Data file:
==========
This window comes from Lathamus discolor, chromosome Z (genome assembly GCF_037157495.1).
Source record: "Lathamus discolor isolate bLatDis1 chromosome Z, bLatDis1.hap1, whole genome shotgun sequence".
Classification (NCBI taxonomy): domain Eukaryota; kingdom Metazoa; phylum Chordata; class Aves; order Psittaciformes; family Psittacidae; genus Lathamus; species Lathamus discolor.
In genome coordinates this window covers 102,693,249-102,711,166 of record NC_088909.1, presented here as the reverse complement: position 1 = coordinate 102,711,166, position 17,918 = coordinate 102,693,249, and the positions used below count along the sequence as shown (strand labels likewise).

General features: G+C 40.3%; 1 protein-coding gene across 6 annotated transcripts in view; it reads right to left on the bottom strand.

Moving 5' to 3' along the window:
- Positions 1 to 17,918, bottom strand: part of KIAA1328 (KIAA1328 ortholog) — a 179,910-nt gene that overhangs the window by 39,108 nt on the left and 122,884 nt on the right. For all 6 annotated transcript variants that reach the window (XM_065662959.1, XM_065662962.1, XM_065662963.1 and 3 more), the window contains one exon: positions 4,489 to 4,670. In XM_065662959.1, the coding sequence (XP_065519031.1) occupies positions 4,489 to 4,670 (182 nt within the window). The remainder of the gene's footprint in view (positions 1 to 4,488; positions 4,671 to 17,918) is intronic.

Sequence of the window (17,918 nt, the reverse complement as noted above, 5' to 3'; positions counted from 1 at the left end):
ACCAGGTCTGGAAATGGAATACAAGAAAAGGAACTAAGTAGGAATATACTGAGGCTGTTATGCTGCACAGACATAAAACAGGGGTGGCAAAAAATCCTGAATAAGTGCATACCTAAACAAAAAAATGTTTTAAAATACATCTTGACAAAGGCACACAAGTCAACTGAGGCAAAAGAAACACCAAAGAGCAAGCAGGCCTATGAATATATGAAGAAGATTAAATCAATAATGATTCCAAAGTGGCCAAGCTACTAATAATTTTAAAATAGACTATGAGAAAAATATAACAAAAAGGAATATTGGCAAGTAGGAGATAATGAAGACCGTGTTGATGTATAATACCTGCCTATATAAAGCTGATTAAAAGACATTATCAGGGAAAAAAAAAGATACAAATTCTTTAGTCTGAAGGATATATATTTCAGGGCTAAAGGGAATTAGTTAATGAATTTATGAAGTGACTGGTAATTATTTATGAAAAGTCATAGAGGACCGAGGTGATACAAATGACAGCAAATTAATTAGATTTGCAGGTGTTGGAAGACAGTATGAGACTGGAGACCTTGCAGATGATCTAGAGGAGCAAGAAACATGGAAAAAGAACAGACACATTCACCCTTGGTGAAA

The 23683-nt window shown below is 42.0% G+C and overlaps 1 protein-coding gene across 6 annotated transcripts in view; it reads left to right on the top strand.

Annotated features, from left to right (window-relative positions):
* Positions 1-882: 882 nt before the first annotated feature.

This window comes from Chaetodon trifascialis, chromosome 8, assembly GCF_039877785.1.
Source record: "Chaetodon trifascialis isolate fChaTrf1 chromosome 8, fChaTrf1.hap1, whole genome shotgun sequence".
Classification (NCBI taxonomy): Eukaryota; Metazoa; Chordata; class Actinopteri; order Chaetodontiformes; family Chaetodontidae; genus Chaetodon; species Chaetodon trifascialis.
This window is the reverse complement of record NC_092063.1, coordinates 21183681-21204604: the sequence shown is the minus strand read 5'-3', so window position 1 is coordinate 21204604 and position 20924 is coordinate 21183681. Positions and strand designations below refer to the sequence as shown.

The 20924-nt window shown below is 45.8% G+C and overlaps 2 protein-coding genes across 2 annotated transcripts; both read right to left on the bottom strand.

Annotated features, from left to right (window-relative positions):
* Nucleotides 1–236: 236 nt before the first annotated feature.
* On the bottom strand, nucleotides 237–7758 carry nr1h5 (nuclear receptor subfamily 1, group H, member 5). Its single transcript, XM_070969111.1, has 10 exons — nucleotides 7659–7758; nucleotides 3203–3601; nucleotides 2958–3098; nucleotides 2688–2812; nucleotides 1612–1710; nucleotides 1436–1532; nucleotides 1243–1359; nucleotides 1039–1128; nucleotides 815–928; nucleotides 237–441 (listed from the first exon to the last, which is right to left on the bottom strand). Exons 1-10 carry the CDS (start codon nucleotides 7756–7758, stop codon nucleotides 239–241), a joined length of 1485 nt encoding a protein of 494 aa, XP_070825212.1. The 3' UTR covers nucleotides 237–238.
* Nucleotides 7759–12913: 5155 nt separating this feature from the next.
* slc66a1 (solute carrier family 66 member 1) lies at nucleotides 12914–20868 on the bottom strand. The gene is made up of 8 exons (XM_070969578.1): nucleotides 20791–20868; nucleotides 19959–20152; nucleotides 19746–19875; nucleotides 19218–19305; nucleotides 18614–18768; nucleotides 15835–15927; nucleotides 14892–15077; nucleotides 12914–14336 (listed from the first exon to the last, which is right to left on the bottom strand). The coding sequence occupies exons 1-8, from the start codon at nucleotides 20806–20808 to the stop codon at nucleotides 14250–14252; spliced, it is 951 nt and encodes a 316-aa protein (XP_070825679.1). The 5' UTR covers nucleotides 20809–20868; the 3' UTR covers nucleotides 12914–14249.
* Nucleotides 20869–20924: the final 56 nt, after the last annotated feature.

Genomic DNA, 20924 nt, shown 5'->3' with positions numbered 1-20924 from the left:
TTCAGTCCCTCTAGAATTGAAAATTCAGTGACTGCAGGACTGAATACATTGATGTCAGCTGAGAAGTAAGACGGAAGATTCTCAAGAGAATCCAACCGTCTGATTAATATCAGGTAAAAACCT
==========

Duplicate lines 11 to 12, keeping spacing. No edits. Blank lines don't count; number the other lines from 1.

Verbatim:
Annotated features, from left to right (window-relative positions):
* Positions 1-882: 882 nt before the first annotated feature.